By: C.T. Phillips
Narrated by: Jeffrey Kafer
GoodReads Summary: Gary Karkofsky is an ordinary guy with an ordinary life living in an extraordinary world. Supervillains, heroes, and monsters are a common part of the world he inhabits. Yet, after the death of his hometown’s resident superhero, he gains the amazing gift of the late champion’s magical cloak. Deciding he prefers to be rich rather than good, Gary embarks on a career as Merciless: The Supervillain Without Mercy.
But is he evil enough to be a villain in America’s most crime-ridden city?
Gary soon finds himself surrounded by a host of the worst of Falconcrest City’s toughest criminals. Supported by his long-suffering wife, his ex-girlfriend turned professional henchwoman, and a has-been evil mastermind, Gary may end up being not the hero they want but the villain they need.
I’ve never properly fit into any group and comic-lovers is one of those groups I spend a lot of time on the outside looking in. I discovered a long time ago that I love the stories of superheroes. I love art that goes into a graphic novel. But I’m also cheap. I have been since my allowance was $2 a week. I mean, why spend the equivalent of a novel on a thin magazine that entertained me for 25-30 minutes when I could buy an actual book that maybe I could stretch out a whole week to read amid all the activities of my childhood? I loved the comfort of knowing I still had more to read and would carry a book around, reading in the school cafeteria, standing in line with my mother at the grocery store, when riding around with mom on her errands….you get the picture.
Anyway, comic books were not the most bang I could get for my buck back in the day. But that never stopped me from finding a way to know the story. Others who had extensive collections would tell me the stories and I’d listen to the geekfest arguments intensely. So even though I was so sheltered as a child, that in 1986 I didn’t know who Michael Jackson was, I knew Wonder Woman, Superman, Spiderman and any Xman you could name.
Add that outside-looking-in thing, to the cartoons of the nineties, the movies lately and ignore the fact that I’d like to hear the story from someone else who’s read the comic and you might just get why I like superheroes but have never been fully invested.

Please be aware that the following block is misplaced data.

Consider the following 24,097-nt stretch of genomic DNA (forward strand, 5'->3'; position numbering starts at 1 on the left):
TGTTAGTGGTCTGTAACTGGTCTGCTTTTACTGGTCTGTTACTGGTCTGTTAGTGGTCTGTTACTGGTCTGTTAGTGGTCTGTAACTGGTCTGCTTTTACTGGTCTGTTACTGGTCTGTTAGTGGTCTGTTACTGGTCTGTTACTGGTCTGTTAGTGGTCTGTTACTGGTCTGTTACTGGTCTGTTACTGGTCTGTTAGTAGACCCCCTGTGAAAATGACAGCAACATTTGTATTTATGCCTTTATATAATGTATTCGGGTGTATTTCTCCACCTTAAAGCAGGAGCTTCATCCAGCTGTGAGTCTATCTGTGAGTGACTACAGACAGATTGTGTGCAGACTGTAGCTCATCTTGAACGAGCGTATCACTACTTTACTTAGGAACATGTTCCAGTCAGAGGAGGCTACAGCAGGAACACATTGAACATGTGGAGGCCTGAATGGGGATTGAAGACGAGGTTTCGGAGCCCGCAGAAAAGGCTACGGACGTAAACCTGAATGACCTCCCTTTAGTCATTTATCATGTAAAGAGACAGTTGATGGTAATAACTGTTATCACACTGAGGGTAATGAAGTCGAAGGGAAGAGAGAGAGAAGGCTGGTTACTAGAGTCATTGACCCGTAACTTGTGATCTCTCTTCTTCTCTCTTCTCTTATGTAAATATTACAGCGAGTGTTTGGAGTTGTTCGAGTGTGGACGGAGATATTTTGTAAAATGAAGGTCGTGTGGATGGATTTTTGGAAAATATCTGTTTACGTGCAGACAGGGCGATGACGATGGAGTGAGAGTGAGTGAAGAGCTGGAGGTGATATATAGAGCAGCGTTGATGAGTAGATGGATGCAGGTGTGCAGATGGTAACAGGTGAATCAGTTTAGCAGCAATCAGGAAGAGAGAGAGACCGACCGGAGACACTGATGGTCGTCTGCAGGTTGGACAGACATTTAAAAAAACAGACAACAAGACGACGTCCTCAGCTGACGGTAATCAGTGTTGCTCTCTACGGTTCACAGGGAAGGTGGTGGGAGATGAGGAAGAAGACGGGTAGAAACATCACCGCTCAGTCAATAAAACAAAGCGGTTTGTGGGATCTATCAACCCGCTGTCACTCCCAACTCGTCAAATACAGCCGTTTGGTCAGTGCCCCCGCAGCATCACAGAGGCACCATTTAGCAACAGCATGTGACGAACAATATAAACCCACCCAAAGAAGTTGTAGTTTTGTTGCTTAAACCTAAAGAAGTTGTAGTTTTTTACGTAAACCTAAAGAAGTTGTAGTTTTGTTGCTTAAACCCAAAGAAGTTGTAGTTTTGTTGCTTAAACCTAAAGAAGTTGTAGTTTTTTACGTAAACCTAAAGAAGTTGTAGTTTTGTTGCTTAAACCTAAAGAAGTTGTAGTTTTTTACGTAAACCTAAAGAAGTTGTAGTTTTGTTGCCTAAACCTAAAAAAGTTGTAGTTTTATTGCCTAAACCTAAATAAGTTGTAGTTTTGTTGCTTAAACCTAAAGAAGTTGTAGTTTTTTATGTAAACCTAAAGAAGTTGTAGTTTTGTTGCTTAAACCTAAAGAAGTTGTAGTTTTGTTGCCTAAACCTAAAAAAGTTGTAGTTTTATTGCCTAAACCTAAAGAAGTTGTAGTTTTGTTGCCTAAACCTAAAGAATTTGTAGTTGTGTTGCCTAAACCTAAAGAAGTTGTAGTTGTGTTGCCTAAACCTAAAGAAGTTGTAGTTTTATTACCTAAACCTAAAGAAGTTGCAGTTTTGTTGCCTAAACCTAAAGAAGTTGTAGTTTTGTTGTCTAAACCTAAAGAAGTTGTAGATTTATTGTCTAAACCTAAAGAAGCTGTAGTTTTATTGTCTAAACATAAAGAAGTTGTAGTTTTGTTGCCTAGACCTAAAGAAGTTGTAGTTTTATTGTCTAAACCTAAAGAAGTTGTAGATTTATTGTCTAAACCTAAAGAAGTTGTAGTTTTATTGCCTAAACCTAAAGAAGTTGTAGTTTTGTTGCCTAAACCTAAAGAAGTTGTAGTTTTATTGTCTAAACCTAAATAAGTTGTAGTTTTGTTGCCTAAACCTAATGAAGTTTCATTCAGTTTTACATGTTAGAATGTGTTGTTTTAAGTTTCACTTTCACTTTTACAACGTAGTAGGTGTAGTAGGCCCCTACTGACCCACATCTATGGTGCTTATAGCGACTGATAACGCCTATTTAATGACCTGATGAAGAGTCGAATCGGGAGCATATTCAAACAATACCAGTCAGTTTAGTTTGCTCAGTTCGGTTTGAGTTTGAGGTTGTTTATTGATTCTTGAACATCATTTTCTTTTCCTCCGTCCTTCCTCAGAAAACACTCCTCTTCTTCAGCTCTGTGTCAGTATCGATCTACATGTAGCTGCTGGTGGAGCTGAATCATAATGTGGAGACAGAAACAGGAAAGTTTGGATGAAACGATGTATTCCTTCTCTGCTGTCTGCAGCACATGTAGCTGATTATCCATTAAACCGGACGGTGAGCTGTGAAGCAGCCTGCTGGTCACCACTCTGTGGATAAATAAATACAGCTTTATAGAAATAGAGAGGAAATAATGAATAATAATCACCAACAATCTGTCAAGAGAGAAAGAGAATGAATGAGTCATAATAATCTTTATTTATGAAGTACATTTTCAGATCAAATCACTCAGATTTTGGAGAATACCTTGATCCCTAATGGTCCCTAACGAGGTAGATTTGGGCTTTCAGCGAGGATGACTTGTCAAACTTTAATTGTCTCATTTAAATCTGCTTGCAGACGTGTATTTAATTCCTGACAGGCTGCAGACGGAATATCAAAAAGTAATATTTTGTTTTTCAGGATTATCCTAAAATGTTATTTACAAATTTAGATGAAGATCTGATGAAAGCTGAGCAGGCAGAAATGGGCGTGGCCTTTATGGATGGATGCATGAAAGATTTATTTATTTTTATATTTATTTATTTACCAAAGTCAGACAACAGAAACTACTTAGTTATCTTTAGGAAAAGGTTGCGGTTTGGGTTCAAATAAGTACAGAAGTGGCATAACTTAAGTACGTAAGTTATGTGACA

Take that perspective rather than the geeky one and you’ll understand why I jumped on this book as soon as I could.
I loved the cover from the start even though I still can’t pinpoint what it says to me. It makes my lips twitch up every time I see it.
Two things I found most interesting while listening:
- I thought it quite similar to Please Don’t Tell My parents I’m a Supervillain by Richard Roberts. Sure the MC’s are quite different. Bad Penny is a young girl with aspirations of being a superhero with talents that lean toward supervillainy. Merciless is a married man with aspirations of being a supervillain gifted with a dead superhero’s cloak and an actual moral compass.
- Merciless is married. Merciless is in a good Merciless lives in suburbia. I found it highly refreshing.
The Rules of Supervillainy is campy and staggered as if someone put together a series of five graphic novels in one place. It is perfect for the book reader in me looking for more bang for my buck. Rather than buying each of those five comics, I’ve got the whole story in one place. That makes me jump and yeah inside.
This is not technically an origin story even being the first in a series. Nor does it leave the reader completely hanging at the end (a thing that some writers are doing to boost sales that just leaves dryness in my mouth).
Yes, there is an opening at the end for more. However, for this part of the story, the main threads are tied up neatly at the end even though the pattern might be a bit more random than some would like. The open end is just what you would expect from the first of a novel about superheroes and villains. You don’t want it all wrapped up in a neat little bow when you just know another adventure waits just around the corner.
Jeffery Kafer is familiar to me from his work on Preternatural Affairs, another series I completely recommend. While he doesn’t have the range of someone like Patrick McLean, his straight telling of the story with just a hint of emotion reminds me of how I read to my kids. (My husband is the one who does the voices.) Everything is clear and dry and a perfect rendition of how I think Gary would actually be telling the story. I really don’t know how Mr. Kafer got through this with a straight face. He is such a professional. I applaud the result.